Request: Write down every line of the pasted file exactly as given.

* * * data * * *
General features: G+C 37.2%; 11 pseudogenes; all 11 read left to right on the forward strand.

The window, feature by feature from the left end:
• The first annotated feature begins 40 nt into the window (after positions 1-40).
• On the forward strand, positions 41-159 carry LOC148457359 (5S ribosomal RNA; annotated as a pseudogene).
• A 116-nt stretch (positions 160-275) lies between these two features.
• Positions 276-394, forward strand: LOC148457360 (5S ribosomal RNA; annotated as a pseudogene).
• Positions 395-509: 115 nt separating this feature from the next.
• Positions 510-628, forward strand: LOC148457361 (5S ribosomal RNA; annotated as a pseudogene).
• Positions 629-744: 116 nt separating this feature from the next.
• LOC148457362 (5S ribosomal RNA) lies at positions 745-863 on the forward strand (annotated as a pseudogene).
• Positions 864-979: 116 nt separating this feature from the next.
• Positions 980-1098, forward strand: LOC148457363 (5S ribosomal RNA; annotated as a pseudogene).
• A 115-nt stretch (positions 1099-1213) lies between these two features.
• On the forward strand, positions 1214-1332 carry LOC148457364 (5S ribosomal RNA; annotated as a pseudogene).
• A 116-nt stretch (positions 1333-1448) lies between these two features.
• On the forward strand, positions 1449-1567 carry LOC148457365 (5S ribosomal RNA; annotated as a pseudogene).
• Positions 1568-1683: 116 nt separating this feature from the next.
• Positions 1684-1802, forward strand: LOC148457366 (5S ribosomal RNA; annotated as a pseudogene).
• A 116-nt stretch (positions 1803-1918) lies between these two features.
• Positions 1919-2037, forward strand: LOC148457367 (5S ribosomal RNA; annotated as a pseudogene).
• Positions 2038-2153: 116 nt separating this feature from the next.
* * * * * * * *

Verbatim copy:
General features: G+C 37.2%; 11 pseudogenes; all 11 read left to right on the forward strand.

The window, feature by feature from the left end:
• The first annotated feature begins 40 nt into the window (after positions 1-40).
• On the forward strand, positions 41-159 carry LOC148457359 (5S ribosomal RNA; annotated as a pseudogene).
• A 116-nt stretch (positions 160-275) lies between these two features.
• Positions 276-394, forward strand: LOC148457360 (5S ribosomal RNA; annotated as a pseudogene).
• Positions 395-509: 115 nt separating this feature from the next.
• Positions 510-628, forward strand: LOC148457361 (5S ribosomal RNA; annotated as a pseudogene).
• Positions 629-744: 116 nt separating this feature from the next.
• LOC148457362 (5S ribosomal RNA) lies at positions 745-863 on the forward strand (annotated as a pseudogene).
• Positions 864-979: 116 nt separating this feature from the next.
• Positions 980-1098, forward strand: LOC148457363 (5S ribosomal RNA; annotated as a pseudogene).
• A 115-nt stretch (positions 1099-1213) lies between these two features.
• On the forward strand, positions 1214-1332 carry LOC148457364 (5S ribosomal RNA; annotated as a pseudogene).
• A 116-nt stretch (positions 1333-1448) lies between these two features.
• On the forward strand, positions 1449-1567 carry LOC148457365 (5S ribosomal RNA; annotated as a pseudogene).
• Positions 1568-1683: 116 nt separating this feature from the next.
• Positions 1684-1802, forward strand: LOC148457366 (5S ribosomal RNA; annotated as a pseudogene).
• A 116-nt stretch (positions 1803-1918) lies between these two features.
• Positions 1919-2037, forward strand: LOC148457367 (5S ribosomal RNA; annotated as a pseudogene).
• Positions 2038-2153: 116 nt separating this feature from the next.